572 F2d 7 Torres Gutierrez v. Secretary of Health Education and Welfare

572 F.2d 7

Manuel TORRES GUTIERREZ, Plaintiff, Appellant,

No. 77-1314.

United States Court of Appeals,
First Circuit.

Submitted Feb. 6, 1978.
Decided March 17, 1978.

Luis Amauri Suarez Zayas, Hato Rey, P. R., Salvador Tio, Pedro J. Varela, Maria Doloras Fernos, Hato Rey, P. R., Jose E. Colon Santana, Liro C. Torres, Elba Canales, and Jose Fernandez Sein, Santurce, P. R., on brief, for appellant.

Julio Morales Sanchez, U. S. Atty., San Juan, P. R., William Kanter, Atty., Dept. of Justice, Washington, D. C., Borge Varmer, Regional Atty. and Barry J. Reiber, Asst. Regional Atty., Dept. of Health, Education and Welfare, New York City, on brief, for appellee.

Before COFFIN, Chief Judge, CAMPBELL and BOWNES, Circuit Judges.


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The administrative law judge concluded "that claimant preserved the functional capacity to perform his customary work of farm hand adequately." Upon adoption by the Appeals Council, this became the final decision of the Secretary. When review was sought before the district court, the Secretary's determination was held to be supported by substantial record evidence, and was affirmed.


We have little to add to the lower court's review of the medical evidence and case law. On appeal, there are several insubstantial allegations raised which we will address briefly.


First, appellant contends that the administrative law judge should have credited the internist, Dr. Soler-Bechara, rather than the other physicians, because (1) his conclusions were based on clinical and laboratory tests; (2) he was a specialist; and (3) he was the only doctor to consider all of the claimant's alleged illnesses. The record, however, demonstrates that the eye examinations; the psychiatric examination of Dr. Vassallo; the physical examinations by the other internist, Dr. Acosta Ruiz; and the ear, nose, and throat examinations by Dr. Ubinas, were all supported by clinical observations, laboratory tests or both. Moreover, the prior recitation indicates that this substantial medical record, upon which the Secretary relied, was compiled by physicians whose practices are at least as specialized as Dr. Soler-Bechara's.


As to whether Dr. Soler-Bechara's evaluation of the sum of appellant's complaints should be given more credence than the more narrowly focused reports of the other physicians, our review of the medical evidence shows that of the seven conditions Dr. Soler-Bechara listed, one, weight loss, was not considered an infirmity; two others, poor vision and mental state, were later found fully correctable by specialists in those fields; another, arthritis, was not found to be supported in the clinical evidence by either Dr. Soler-Bechara or Dr. Acosta Ruiz. That leaves periodic ulcer flare-ups, for which claimant had medication, recurring headaches, and pain when his neck was extended or flexed.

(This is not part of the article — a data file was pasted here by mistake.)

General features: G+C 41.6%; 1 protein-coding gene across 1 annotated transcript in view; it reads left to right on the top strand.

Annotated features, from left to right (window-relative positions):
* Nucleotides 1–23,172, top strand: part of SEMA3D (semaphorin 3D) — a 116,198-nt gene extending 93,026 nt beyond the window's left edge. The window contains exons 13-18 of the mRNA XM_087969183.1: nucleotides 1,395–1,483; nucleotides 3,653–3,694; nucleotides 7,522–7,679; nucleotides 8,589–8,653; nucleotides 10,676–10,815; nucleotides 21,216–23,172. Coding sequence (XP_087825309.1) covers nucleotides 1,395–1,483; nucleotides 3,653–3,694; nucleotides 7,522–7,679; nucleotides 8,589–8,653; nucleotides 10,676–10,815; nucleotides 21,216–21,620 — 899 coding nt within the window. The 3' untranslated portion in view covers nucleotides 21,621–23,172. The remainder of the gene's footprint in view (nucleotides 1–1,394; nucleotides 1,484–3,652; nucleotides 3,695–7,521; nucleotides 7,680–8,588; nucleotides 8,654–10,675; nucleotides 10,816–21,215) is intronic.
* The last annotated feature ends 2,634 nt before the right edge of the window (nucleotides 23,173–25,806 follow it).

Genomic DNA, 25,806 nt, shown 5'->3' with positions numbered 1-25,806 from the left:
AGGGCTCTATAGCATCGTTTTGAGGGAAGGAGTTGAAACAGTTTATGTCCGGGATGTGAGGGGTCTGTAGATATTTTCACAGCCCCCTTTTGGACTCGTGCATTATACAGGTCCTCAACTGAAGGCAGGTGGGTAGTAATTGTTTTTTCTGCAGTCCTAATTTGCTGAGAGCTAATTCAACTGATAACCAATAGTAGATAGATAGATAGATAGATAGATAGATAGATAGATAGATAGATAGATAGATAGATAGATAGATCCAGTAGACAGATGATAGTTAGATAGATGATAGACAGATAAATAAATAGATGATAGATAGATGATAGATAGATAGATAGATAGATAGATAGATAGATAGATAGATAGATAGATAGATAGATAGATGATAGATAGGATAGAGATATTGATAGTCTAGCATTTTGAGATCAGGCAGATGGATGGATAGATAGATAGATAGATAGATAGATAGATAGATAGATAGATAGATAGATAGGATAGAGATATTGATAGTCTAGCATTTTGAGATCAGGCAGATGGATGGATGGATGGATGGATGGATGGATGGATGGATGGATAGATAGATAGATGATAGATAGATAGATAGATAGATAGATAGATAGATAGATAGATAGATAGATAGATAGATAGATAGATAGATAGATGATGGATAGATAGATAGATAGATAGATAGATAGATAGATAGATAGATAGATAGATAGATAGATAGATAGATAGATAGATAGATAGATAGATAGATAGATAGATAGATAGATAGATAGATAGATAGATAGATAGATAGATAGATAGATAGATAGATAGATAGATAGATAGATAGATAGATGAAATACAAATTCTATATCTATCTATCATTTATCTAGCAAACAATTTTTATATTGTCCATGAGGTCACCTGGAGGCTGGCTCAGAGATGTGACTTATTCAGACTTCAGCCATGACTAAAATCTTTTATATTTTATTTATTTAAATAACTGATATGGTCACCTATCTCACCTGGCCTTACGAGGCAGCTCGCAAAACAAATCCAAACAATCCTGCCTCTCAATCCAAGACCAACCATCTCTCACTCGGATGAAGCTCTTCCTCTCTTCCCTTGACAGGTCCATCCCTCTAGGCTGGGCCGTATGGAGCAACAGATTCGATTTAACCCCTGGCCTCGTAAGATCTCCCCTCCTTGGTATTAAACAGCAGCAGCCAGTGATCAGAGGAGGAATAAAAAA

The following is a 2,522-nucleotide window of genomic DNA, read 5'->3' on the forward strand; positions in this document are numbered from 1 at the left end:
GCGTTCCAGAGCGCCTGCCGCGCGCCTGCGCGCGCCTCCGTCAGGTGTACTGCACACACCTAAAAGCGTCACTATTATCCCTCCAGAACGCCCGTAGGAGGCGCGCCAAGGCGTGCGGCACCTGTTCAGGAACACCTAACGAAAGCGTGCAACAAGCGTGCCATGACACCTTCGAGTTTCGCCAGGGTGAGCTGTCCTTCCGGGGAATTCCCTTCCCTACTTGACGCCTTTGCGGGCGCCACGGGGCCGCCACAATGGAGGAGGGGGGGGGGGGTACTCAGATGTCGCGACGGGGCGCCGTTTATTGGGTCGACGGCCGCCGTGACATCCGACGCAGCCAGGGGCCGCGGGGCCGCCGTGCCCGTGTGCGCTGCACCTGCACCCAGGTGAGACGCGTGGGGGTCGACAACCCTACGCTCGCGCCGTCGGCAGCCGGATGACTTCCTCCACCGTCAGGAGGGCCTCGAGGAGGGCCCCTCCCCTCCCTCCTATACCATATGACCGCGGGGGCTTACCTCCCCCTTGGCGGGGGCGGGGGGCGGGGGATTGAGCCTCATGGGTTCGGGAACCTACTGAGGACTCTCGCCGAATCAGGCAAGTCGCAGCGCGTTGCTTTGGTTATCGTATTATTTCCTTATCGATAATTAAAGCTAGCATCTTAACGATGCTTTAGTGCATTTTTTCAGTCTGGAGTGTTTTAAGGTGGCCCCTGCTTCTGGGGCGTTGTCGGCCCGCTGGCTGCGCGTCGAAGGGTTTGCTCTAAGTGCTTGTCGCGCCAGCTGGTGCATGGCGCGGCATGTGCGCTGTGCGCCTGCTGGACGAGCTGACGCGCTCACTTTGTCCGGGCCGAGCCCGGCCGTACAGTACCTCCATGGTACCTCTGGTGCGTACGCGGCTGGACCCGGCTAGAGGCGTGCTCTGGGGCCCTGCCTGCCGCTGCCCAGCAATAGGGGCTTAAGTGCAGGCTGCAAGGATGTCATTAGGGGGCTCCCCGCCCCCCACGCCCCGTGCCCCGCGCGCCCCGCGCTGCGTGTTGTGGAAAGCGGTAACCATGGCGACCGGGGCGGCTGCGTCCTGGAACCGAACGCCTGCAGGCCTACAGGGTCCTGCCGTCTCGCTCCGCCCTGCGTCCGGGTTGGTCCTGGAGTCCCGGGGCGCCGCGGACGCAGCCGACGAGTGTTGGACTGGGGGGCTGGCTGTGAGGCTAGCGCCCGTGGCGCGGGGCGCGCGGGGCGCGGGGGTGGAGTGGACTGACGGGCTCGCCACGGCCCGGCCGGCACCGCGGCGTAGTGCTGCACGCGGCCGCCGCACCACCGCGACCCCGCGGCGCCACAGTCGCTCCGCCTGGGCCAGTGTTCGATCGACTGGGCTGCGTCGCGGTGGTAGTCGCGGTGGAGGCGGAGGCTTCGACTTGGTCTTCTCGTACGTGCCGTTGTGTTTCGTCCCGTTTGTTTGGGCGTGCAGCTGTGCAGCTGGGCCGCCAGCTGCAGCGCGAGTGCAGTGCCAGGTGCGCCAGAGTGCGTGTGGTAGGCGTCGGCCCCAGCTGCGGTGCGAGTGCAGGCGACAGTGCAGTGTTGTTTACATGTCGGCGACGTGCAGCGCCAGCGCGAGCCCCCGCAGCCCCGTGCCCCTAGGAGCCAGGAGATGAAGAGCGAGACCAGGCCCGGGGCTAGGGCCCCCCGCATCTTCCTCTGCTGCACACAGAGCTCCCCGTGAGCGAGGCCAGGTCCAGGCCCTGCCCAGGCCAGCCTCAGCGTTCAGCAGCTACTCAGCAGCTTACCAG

In light of this greatly diminished basis, Dr. Soler-Bechara's conclusion need not be credited as fully as appellant seeks. See Reyes Robles v. Finch, 409 F.2d 84, 87 n.4, para. 1 (1st Cir. 1969).


We would also note that there was substantial record support for discrediting appellant's subjective description of his conditions. His eye examination on March 4, 1974, showed that with glasses his vision would be corrected to 20/20; a subsequent examination in September, 1974, indicated that glasses would bring his sight up to 20/30, and noted that


"There are no symptoms or visible signs of future deterioration of vision. Patient has good vision with eyeglasses."

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In spite of this, at the hearing on July 3, 1975, appellant had still not obtained eyeglasses and continued to rely upon his poor vision as a basis of his disability. Moreover, though he complained throughout of suffering from a peptic ulcer, he told his treating physician that he diets and uses the remedial medicine only "off and on". Claimant also told Dr. Soler-Bechara that he "does take coffee occasionally, which he feels exacerbates his epigastric pain". Where an applicant does not follow the prescribed medical advice which would remedy or reduce his impairments, such conduct is "arguably inconsistent with his complaints of pain", Reyes Robles, supra, at 87, fn. 4.


Additionally, in his application claimant stated that he could not bend, and could not "lift or carry anything". Both internists stated that he was able to bend. Dr. Soler-Bechara made no comment on his ability to lift or carry, but Dr. Acosta Ruiz noted that he could lift 50-100 pounds frequently.


Thus, appellant's own statements, rather than supporting his claim, tend to undercut it.* There was substantial evidence in the record to support the determination of the Secretary and the decision of the district court.


The order of the district court is affirmed.


Since appellant has not established that he has an impairment or impairments that render him unable to perform his prior kind of work, we agree with the Secretary and the district court that 20 C.F.R. § 404.1502(c) is inapplicable